Abstract: This paper explains the concept of the revolving door and how it affects society. It discusses a few examples in Italy where the movement of public employees into private banks may have contributed to recent bankruptcies and scandals. In the third section, the paper describes Italian regulation and its inadequacies on the issue. The final section prescribes some policies that can begin a virtuous process towards the safe institutionalization of the phenomenon.
In 2016 the former president of the European Commission Juan Manuel Barroso became the new non-executive chairman of Goldman Sachs. This event raised concerns and started a heated debate in the European Parliament on the phenomenon of revolving doors. It finally led to the publication of a report by an independent panel that acquitted Barroso and Goldman Sachs from any wrongdoing. This case focused the attention of the public, but the movement of employees from positions in public offices to the private sector is common, especially among top management. It has also attracted the attention of researchers. Over the past 14 years the number of top executives from regulatory agencies who end up in private firms has increased by more than 24% (Shive and Forster 2016). The movement tends to have significant positive effects on the firm’s risk management (stock return volatility declines, capital ratios improve, loan loss provisions decline). The channel through which the phenomenon of revolving doors affects a firm’s performance is still debated and, assessing it with different perspectives leads to different ethical conclusions. Two main hypotheses (with corresponding ethical perspectives) prevail on how revolving doors affect the firm’s performances.
How does the revolving door affect an economy?
There are two main hypotheses: the so-called “schooling hypothesis” and the “quid-pro-quo hypothesis”. The former assumes revolved regulators are often more skilled and clearly more familiar with regulation, therefore they add further productivity to the firm. Kempf (2017) also finds that former regulators’ performances improve with news about employment opportunities. She claims the regulators have more incentives than employees from private firms to work hard and improve their skills to signal their abilities to potential employers. Shive and Forster (2017) find evidence of positive effects on a firm’s efficiency by hiring revolving regulators. They claim the same effect is absent for unregulated firms. This point further supports the “schooling hypothesis”.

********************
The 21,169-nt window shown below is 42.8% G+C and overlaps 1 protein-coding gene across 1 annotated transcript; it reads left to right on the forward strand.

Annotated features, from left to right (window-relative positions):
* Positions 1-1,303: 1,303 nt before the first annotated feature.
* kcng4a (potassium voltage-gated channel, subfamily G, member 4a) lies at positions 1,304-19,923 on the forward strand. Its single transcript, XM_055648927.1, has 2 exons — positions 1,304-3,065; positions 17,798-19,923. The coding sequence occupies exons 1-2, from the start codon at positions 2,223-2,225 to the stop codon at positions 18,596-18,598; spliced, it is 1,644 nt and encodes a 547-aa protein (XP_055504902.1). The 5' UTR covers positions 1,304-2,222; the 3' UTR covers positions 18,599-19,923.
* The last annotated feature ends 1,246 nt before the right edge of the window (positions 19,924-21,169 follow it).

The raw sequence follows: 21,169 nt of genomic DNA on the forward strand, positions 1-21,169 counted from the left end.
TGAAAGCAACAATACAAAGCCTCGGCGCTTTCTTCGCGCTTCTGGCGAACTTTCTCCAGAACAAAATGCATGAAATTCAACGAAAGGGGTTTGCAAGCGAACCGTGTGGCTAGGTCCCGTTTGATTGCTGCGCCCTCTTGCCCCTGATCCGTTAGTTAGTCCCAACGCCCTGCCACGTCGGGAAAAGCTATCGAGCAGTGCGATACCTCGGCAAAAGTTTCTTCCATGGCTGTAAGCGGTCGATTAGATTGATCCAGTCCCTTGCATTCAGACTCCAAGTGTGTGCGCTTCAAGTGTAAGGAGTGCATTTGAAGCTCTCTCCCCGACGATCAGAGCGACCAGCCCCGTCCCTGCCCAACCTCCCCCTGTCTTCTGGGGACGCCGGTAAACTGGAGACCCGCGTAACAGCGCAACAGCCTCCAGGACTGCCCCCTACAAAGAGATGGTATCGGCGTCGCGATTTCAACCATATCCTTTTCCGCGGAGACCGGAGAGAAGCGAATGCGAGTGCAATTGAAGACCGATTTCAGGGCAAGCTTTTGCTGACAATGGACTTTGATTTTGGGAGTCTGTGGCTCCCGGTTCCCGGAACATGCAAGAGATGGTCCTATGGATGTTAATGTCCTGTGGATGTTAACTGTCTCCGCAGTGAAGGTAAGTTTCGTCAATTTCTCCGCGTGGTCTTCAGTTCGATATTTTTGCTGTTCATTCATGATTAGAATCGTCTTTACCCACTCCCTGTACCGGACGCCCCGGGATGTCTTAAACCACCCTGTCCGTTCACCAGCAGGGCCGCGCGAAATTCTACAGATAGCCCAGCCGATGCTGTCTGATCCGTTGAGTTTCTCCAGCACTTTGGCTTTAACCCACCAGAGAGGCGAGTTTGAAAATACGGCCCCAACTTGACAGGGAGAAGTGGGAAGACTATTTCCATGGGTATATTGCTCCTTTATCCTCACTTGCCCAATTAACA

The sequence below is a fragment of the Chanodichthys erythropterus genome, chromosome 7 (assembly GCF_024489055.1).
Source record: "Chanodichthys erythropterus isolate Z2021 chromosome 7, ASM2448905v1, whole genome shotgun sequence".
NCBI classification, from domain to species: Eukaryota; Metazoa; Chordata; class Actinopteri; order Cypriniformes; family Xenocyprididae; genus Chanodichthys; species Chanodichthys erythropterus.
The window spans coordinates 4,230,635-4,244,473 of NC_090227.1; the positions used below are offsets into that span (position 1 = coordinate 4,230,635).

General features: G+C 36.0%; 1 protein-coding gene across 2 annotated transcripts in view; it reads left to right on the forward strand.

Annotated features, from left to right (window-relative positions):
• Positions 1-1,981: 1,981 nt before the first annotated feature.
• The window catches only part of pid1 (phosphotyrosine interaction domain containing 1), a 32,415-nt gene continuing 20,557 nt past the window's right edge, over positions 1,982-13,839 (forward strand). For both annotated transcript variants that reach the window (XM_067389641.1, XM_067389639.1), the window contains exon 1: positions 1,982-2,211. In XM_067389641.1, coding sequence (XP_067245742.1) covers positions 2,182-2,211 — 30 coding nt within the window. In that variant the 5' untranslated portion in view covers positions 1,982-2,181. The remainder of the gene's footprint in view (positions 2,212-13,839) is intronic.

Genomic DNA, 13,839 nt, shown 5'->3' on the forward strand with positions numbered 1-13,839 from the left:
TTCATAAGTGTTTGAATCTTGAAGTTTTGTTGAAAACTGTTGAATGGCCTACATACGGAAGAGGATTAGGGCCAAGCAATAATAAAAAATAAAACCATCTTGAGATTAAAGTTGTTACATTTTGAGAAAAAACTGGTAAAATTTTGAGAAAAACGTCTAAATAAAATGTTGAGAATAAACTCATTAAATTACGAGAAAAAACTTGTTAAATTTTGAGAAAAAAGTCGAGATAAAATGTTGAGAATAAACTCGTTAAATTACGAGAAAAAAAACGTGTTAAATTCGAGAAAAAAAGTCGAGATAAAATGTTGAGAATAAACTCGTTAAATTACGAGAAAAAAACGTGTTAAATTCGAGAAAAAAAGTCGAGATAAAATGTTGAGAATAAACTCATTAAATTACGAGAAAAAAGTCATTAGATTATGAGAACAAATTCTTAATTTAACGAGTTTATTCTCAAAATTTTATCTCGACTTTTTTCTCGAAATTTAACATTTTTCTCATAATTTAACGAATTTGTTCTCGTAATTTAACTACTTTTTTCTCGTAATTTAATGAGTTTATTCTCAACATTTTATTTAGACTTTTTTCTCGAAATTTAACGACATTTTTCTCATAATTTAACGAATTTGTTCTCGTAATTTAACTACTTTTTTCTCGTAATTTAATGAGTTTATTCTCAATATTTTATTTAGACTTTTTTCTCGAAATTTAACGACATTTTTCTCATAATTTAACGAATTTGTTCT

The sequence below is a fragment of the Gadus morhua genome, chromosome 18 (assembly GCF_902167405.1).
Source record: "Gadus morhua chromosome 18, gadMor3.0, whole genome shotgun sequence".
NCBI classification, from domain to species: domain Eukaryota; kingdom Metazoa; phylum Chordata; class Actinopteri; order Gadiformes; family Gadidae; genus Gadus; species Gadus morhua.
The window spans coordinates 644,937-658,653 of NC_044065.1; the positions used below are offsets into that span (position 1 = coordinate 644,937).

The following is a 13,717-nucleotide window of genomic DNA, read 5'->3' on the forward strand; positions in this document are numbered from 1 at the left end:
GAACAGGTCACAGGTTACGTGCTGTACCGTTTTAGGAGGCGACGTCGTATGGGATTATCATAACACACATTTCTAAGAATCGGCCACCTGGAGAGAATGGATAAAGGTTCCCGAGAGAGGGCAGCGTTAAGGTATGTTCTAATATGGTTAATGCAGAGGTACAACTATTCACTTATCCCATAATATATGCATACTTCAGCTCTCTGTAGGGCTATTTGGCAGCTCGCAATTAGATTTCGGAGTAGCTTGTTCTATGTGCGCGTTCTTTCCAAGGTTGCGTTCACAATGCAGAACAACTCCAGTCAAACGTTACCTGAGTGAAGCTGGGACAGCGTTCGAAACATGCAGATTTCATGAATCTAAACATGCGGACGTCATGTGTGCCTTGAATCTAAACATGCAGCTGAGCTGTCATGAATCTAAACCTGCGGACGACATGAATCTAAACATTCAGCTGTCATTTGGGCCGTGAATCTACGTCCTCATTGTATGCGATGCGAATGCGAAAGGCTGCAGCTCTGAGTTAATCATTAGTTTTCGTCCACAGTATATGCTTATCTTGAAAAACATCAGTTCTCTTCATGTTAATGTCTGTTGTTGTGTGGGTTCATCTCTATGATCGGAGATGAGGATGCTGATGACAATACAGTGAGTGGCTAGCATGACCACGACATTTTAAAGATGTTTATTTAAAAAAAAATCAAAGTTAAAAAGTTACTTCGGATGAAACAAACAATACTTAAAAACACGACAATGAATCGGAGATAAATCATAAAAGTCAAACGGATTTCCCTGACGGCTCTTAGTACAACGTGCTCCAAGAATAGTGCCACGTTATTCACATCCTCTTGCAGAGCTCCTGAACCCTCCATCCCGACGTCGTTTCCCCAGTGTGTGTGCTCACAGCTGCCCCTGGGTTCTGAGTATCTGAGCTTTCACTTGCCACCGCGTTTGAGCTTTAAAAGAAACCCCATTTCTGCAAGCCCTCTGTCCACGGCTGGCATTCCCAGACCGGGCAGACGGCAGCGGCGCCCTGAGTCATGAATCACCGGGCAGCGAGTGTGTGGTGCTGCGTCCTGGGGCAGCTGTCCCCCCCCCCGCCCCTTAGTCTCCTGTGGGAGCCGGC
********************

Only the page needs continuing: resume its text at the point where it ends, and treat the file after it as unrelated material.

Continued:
The “quid-pro-quo hypothesis” is more ethically questionable. Under this hypothesis the increase in productivity comes from practices at the border between legality and illegality. The improvement would not be in efficiency and productivity, but rather the firm gains in political connections and preferential treatment in public procurement, access to finance and firms can even benefit from further tax exemptions (Schofield and Caballero 2017). To further support this hypothesis, Faccio et al. (2006) show how the differential in profits between firms hiring former regulators and firms with limited political connections are positively correlated with the environment of corruption. This would mean that, in more countries where corruption is more prevalent, hiring former public officials have a greater value. This can only imply a link between corrupt practices and revolving doors, supporting therefore the quid-pro-quo hypothesis. The regulators, considering the opportunities for future employment, can find themselves in situations where there are conflicts of interest, possibly harming social public good. They can, for example, strengthen and complicate regulation aimed at increasing their value to private firms once in the job market (Lucca et al. 2014), or even directly favour the firms willing to hire them. Faccio et al. (2006) also show how companies hiring revolving regulators are more likely to be bailed out by the governments when struggling. Political connections are proven to be a market distortion resulting in a loss in efficiency (Brezis and Cariolle 2016). In particular high concentrations of political influence in private firms often lead to low trust in the legal system and property rights preservation, lower tax compliance and higher barriers to entry in the market for firms with lower levels of political connection (Slinko et al. 2005).